In January, U.S. President Joe Biden came to power armed with the promise that the United States, in terms of foreign policy, was “back to the table” and ready to assume leadership of “the world alongside countries who share our most deeply held values.” These words would, of course, have been a relief to international relations that were mistreated during Donald Trump’s four years in office.
On the other hand, who would have really thought that this declaration of multilateral principles, incidentally contradictory (cooperation vs. undivided leadership), was not going to clash with the major interests of the American superpower?
Canada was quickly able to see it: the revocation of permission to build the Keystone XL pipeline — a correct decision by the Americans, of course, but taken unilaterally — and the continued inflexible position on Canadian softwood lumber and dairy products. As for the Huawei affair, Biden, unlike Trump, was sympathetic toward Canada and the “two Michaels” imprisoned in China, but we are still waiting for some concrete results. Proof, in fact, that by sticking to American foreign policy in this matter as in many others, Ottawa is seriously lacking in diplomatic initiative and relevance.
It is now France’s turn to see the limits of the aforementioned promise of greater collaboration with Australia’s decision last week to cancel the contract for 12 French submarines, signed in 2016 to the value of C$80 billion, without warning, preferring American nuclear vessels. This U-turn launches a new strategic partnership — an Anglo-Saxon one — between Washington, Canberra and London. It also makes Australia, which is in open economic and diplomatic conflict with Beijing, an American outpost in the resistance to Chinese expansion in the Indo-Pacific region.
The decision taken in secret was perceived by France, and not without reason, as an enormous American betrayal — so much so that the crisis caused by this affair risks lasting effects. So great is the anger in Paris that it highlights for some the feeling that, deep down, Washington only cares about its allies, from those closest to the most distant, when they can be useful to it — conforming to historical tendencies. You only had to look at the furious and mildly undiplomatic reaction this weekend of France’s Minister of Foreign Affairs, Jean-Yves Le Drain, who compared Biden’s behavior “to that of Trump, without the tweets,” with which “there was a lie, there was duplicity, there was a major breach of trust.”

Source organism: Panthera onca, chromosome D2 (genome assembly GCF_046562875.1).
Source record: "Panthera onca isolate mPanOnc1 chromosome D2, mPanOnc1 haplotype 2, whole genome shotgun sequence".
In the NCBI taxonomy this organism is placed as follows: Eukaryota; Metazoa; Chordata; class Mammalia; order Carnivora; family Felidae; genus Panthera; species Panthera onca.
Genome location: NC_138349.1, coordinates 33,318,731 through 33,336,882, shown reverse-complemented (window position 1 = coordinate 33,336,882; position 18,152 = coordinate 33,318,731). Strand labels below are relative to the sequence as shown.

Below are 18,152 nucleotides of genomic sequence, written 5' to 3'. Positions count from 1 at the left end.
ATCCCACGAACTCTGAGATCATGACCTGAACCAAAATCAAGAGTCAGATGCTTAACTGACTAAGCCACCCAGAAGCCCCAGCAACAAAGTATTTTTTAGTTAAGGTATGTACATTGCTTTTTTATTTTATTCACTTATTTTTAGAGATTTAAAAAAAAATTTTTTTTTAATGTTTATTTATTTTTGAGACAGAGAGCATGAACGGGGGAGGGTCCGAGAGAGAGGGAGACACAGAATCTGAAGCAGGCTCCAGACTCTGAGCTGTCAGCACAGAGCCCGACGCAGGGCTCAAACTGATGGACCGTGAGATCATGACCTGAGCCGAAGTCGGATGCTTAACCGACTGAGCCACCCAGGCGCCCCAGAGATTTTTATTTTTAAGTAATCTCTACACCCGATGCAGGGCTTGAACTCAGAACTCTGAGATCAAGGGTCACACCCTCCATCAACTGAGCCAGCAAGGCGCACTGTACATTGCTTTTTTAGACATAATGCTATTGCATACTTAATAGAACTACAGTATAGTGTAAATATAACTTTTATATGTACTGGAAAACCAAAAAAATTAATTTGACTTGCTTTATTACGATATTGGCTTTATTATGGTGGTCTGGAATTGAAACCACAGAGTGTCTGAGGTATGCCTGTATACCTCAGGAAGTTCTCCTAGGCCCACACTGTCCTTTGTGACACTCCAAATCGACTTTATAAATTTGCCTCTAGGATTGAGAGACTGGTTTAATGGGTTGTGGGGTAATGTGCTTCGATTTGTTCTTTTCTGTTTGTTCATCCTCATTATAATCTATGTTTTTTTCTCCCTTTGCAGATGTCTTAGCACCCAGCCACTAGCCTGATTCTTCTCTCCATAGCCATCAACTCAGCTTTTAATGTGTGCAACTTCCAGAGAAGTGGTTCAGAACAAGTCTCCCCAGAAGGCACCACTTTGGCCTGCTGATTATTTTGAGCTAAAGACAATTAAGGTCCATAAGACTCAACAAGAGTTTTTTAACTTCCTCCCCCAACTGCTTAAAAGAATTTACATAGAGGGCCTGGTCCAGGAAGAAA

This is to say, in light of this “submarine crisis,” that the idea that Biden’s approach to multilateral cooperation is very much part of the larger global confrontation between the United States and Beijing. He who loves me follows me — a slicker way of saying “If you’re not with us then you’re against us.” The United States is an empire that doesn’t want to die, an empire confronted with China’s implacable growth. In fact, Biden follows on from Barack Obama and his “Asian pivot,” and from Trump and his “economic war.”
The “third way” defended in Paris and certain European circles, in which they attempt to depolarize the world — without forgetting, let’s not be naive, the accompanied development of the French military industry — is thus undermined. For Biden, “multilateralism” consists of sweeping the world along in the wake of protection of the American empire and its military-industrial complex. The chilling of Franco-American relations raises some difficult questions: How to build more collaborative international relations? Is a more concerted and more nuanced western approach possible when faced with China?
It is in this context that the United Nations’ annual General Assembly opens on Tuesday, which will see talks happen face-to-face and via video conferencing. Biden will be there; Emmanuel Macron will not. He had already decided not to participate in person and keeps his distance, like many other heads of state and governments. The pots may be difficult to put back together.
In the grips of the COVID-19 pandemic, which the delta variant is in the process of rekindling, and having poorly managed the American retreat from Afghanistan, Biden has seen a fall in his popularity and public opinion to similar levels as those of his predecessor. It seems he’s also taken a hit among his allies as well.